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Grant Might Be a Luxury Lakers Can Get Off Roster

Under new labor deal, they could release forward and save tax, but they'd still have to pay his salary.

June 29, 2005|Mike Bresnahan | Times Staff Writer

The Lakers are strongly considering waiving Brian Grant, using a clause in the NBA's new collective bargaining agreement that would allow them to release the high-salaried forward acquired last summer in the Shaquille O'Neal trade.

The one-time exemption allows teams that pay the luxury tax to waive one player and erase his salary from their luxury-tax figure. The Lakers would still have to pay Grant's salary, which would continue to count against the salary cap and keep the Lakers cap-strapped until the summer of 2007.

The Lakers would, however, save almost $30 million in luxury taxes over the next two seasons. Grant, who averaged 3.8 points and 3.7 rebounds last season and was bothered by knee and shoulder problems, will make $14.3 million next season and $15.4 million in 2006-07.

A decision on Grant, 33, would be strictly economic and would be made by Laker owner Jerry Buss, who has paid the luxury tax the last two seasons but could avoid a considerable hit for a player of limited value.

General Manager Mitch Kupchak declined to comment specifically on the exemption or Grant's future. "We haven't had a chance to review in detail the agreement," he said. "We've gotten only some abbreviated bullet points."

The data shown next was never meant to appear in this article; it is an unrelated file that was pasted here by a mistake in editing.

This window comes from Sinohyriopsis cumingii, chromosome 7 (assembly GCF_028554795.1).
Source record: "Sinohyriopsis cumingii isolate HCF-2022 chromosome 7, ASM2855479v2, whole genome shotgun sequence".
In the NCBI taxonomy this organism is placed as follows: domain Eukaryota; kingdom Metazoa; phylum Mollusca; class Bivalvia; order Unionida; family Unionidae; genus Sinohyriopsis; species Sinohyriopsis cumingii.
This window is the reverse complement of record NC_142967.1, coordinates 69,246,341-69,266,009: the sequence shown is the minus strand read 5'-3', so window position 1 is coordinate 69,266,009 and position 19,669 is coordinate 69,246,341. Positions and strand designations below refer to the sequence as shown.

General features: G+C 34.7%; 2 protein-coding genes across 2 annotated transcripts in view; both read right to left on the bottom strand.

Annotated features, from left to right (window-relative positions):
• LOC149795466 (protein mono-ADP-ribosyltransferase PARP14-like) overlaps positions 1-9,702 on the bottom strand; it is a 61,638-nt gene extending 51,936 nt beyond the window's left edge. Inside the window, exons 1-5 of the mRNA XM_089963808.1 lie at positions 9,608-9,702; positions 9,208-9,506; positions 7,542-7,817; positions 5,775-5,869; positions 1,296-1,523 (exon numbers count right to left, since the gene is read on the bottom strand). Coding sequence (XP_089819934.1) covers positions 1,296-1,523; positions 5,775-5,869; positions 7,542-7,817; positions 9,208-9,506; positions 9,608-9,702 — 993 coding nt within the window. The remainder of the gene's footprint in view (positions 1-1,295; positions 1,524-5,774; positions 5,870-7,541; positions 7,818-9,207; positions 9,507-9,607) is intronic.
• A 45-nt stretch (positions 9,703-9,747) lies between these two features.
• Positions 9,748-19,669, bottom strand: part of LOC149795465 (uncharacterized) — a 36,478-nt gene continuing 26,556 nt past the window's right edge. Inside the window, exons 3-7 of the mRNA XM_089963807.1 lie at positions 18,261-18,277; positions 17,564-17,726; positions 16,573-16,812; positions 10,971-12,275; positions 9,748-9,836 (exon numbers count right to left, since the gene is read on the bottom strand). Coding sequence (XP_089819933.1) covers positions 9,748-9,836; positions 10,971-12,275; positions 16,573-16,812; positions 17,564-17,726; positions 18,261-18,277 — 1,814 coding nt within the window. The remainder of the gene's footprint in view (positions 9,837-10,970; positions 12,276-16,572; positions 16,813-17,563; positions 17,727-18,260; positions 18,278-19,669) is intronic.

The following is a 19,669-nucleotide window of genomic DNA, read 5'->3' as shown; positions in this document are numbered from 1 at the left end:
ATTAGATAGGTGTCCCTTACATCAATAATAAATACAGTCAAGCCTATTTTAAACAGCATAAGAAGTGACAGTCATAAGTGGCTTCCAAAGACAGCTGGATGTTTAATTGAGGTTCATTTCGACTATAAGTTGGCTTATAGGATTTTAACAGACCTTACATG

However, a team source said it was "a very real possibility" Grant would be released.

Under the new collective bargaining agreement, which will be finalized next month, the soft salary cap is expected to be about $48 million and a luxury tax will kick in for teams that surpass a to-be-determined threshold of about $60 million. Teams are hit with a dollar-for-dollar tax for anything over the cap figure, with the money distributed among teams with payrolls under the limit. The Lakers could be almost $20 million over the luxury tax threshold next season after using their mid-level and veteran's exceptions and possibly bringing back center Vlade Divac.

Grant's agent, Mark Bartelstein, acknowledged Grant's release was feasible.

"If they were to go that way, I think there would be a lot of interest from other teams," he said. "Right now, he's a Laker and we're prepared either way. He's preparing for the season, working hard, and there's no doubt in my mind Brian is going to have a great year."

After the collective bargaining agreement is finalized, teams will be given a month to decide whether to exercise the so-called "amnesty provision."

The clause probably will lead to the end of Allan Houston's nine-year career with the New York Knicks and Michael Finley's nine-year tenure with the Dallas Mavericks. Other high-salaried players who could be released are Philadelphia 76er forward Chris Webber, Toronto Raptor guard-forward Jalen Rose, Miami Heat guard Eddie Jones and Orlando guard-forward Doug Christie. Players waived under the provision could sign with any team except the one that released them.

Grant was one of three players acquired last July from the Miami Heat in the O'Neal trade. He had career averages of 11.4 points and eight rebounds before last season but faltered badly in a Laker uniform.

He sat out a month early in the season because of soreness in his knees and never regained full strength, scoring more than 10 points in a game only once after returning in late December.


The Lakers are interested in hiring Denver Nugget assistant coach Chip Engelland as a shooting coach.

Engelland worked with the Lakers in the past as a shooting coach during Phil Jackson's first tour. He is best known for his work with Orlando Magic guard Grant Hill and former Chicago Bull three-point ace Steve Kerr.

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